Sol LeWitt (1927-2008) was a prominent American artist known for his contributions to the minimalist and conceptual art movements. Sol LeWitt’s printmaking works, like his larger body of artwork, are characterised by a systematic and conceptual approach.
LeWitt’s prints often feature geometric shapes and patterns. He used basic geometric forms such as squares, rectangles, circles, and lines to create intricate compositions. His work often emphasised the simplicity and purity of these forms.
LeWitt was known for creating art through a series of instructions or algorithms. He would provide instructions to printmakers, often using a set of rules or procedures, and the final artwork would be created based on these guidelines. This approach allowed for a certain level of unpredictability and variation within a systematic framework.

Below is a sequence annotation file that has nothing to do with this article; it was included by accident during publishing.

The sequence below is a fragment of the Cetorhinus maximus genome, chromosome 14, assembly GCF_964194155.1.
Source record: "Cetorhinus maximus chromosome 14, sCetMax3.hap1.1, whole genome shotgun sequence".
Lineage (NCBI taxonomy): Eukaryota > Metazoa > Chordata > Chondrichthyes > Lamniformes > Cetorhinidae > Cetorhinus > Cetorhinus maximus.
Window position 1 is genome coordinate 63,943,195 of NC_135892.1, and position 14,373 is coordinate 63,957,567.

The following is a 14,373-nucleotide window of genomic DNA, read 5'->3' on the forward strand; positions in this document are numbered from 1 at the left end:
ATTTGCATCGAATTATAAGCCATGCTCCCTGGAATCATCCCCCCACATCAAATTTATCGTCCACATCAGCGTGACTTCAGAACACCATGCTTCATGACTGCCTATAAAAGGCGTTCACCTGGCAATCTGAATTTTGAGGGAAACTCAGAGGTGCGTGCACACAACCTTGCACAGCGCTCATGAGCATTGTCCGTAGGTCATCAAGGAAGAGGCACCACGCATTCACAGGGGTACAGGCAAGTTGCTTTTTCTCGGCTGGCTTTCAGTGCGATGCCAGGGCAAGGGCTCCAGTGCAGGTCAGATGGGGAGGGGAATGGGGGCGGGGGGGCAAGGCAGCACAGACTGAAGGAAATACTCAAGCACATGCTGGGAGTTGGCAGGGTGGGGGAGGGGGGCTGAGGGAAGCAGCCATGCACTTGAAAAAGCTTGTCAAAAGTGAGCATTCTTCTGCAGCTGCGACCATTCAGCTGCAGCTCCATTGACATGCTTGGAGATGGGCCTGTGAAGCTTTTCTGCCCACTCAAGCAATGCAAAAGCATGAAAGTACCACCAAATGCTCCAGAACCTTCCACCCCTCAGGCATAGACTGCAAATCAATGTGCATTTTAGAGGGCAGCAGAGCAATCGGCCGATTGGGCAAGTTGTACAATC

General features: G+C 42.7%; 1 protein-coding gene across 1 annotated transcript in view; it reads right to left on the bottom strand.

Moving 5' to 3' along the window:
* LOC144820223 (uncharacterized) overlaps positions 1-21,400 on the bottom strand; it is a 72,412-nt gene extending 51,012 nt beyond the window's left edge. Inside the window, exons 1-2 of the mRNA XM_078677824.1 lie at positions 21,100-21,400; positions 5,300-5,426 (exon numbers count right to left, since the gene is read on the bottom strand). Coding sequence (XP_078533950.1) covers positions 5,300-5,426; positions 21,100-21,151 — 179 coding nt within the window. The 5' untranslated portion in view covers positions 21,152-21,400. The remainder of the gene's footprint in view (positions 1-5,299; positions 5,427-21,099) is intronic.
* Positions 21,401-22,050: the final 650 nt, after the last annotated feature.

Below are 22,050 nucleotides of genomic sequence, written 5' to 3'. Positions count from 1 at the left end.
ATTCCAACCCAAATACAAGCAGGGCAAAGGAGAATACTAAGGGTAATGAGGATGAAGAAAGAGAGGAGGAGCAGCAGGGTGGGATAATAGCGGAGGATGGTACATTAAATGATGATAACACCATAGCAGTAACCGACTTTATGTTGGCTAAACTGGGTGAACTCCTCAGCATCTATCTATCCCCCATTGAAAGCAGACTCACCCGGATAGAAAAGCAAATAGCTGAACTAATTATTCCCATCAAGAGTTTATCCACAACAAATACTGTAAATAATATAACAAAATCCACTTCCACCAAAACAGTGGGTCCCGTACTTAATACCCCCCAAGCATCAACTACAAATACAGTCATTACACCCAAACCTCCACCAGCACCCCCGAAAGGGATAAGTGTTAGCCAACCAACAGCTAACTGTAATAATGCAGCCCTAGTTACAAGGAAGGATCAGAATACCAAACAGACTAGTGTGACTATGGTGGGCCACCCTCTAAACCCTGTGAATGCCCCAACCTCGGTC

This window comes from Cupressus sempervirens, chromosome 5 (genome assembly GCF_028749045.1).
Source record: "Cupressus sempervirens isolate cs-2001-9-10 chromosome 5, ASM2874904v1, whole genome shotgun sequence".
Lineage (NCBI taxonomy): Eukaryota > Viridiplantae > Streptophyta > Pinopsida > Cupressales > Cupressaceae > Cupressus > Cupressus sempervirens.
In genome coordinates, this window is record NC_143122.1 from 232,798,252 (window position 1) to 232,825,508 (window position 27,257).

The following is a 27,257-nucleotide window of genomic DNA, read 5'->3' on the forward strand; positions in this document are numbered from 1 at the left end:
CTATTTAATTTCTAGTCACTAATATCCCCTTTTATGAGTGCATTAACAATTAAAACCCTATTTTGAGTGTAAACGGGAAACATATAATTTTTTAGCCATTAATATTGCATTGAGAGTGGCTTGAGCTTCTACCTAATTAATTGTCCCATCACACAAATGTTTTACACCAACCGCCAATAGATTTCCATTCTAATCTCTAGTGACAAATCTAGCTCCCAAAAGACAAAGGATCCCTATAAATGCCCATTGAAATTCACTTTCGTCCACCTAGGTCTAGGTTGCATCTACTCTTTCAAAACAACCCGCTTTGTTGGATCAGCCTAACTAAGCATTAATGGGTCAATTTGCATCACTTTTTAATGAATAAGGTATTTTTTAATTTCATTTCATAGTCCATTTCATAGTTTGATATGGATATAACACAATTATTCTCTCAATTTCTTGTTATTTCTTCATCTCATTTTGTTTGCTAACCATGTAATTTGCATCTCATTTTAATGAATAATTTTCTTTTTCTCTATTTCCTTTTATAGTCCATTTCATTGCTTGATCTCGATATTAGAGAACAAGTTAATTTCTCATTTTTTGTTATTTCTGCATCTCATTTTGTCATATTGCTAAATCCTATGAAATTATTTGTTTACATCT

Repetition and variation were central themes in LeWitt’s work. He would take a simple concept or shape and explore its various permutations and combinations, creating a sense of order and logic within the art.
LeWitt’s work is often associated with conceptual art because it places a strong emphasis on the idea or concept behind the artwork. The physical execution of the artwork is secondary to the underlying concept, and the concept can be articulated through written instructions.